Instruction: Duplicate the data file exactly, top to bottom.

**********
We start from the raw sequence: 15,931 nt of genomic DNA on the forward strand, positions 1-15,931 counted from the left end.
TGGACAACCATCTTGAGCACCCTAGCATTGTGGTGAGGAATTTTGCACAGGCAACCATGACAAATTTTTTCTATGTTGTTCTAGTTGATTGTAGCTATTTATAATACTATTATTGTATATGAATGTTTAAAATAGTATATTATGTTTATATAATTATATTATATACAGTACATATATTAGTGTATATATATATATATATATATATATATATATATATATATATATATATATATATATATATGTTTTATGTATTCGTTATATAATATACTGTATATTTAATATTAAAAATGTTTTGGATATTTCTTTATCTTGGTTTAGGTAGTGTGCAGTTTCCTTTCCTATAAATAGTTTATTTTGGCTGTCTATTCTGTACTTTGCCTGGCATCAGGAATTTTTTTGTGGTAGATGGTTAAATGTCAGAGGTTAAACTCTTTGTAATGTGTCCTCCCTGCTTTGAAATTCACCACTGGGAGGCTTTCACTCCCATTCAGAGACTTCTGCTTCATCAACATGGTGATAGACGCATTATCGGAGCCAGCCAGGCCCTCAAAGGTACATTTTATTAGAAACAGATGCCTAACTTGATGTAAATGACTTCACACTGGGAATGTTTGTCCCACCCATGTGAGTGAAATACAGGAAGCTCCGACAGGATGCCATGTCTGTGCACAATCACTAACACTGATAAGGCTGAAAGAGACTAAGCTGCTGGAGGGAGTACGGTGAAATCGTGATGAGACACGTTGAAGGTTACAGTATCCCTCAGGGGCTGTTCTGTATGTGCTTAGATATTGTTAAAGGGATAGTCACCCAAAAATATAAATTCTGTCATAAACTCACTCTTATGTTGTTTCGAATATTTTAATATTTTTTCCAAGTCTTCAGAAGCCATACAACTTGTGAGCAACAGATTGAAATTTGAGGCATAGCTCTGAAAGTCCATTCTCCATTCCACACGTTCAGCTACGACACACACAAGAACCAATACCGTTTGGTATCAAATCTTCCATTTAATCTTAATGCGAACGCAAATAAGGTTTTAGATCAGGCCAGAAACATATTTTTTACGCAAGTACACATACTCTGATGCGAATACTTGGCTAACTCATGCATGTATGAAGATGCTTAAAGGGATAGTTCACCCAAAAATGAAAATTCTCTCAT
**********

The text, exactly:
We start from the raw sequence: 15,931 nt of genomic DNA on the forward strand, positions 1-15,931 counted from the left end.
TGGACAACCATCTTGAGCACCCTAGCATTGTGGTGAGGAATTTTGCACAGGCAACCATGACAAATTTTTTCTATGTTGTTCTAGTTGATTGTAGCTATTTATAATACTATTATTGTATATGAATGTTTAAAATAGTATATTATGTTTATATAATTATATTATATACAGTACATATATTAGTGTATATATATATATATATATATATATATATATATATATATATATATATATATATATATATGTTTTATGTATTCGTTATATAATATACTGTATATTTAATATTAAAAATGTTTTGGATATTTCTTTATCTTGGTTTAGGTAGTGTGCAGTTTCCTTTCCTATAAATAGTTTATTTTGGCTGTCTATTCTGTACTTTGCCTGGCATCAGGAATTTTTTTGTGGTAGATGGTTAAATGTCAGAGGTTAAACTCTTTGTAATGTGTCCTCCCTGCTTTGAAATTCACCACTGGGAGGCTTTCACTCCCATTCAGAGACTTCTGCTTCATCAACATGGTGATAGACGCATTATCGGAGCCAGCCAGGCCCTCAAAGGTACATTTTATTAGAAACAGATGCCTAACTTGATGTAAATGACTTCACACTGGGAATGTTTGTCCCACCCATGTGAGTGAAATACAGGAAGCTCCGACAGGATGCCATGTCTGTGCACAATCACTAACACTGATAAGGCTGAAAGAGACTAAGCTGCTGGAGGGAGTACGGTGAAATCGTGATGAGACACGTTGAAGGTTACAGTATCCCTCAGGGGCTGTTCTGTATGTGCTTAGATATTGTTAAAGGGATAGTCACCCAAAAATATAAATTCTGTCATAAACTCACTCTTATGTTGTTTCGAATATTTTAATATTTTTTCCAAGTCTTCAGAAGCCATACAACTTGTGAGCAACAGATTGAAATTTGAGGCATAGCTCTGAAAGTCCATTCTCCATTCCACACGTTCAGCTACGACACACACAAGAACCAATACCGTTTGGTATCAAATCTTCCATTTAATCTTAATGCGAACGCAAATAAGGTTTTAGATCAGGCCAGAAACATATTTTTTACGCAAGTACACATACTCTGATGCGAATACTTGGCTAACTCATGCATGTATGAAGATGCTTAAAGGGATAGTTCACCCAAAAATGAAAATTCTCTCAT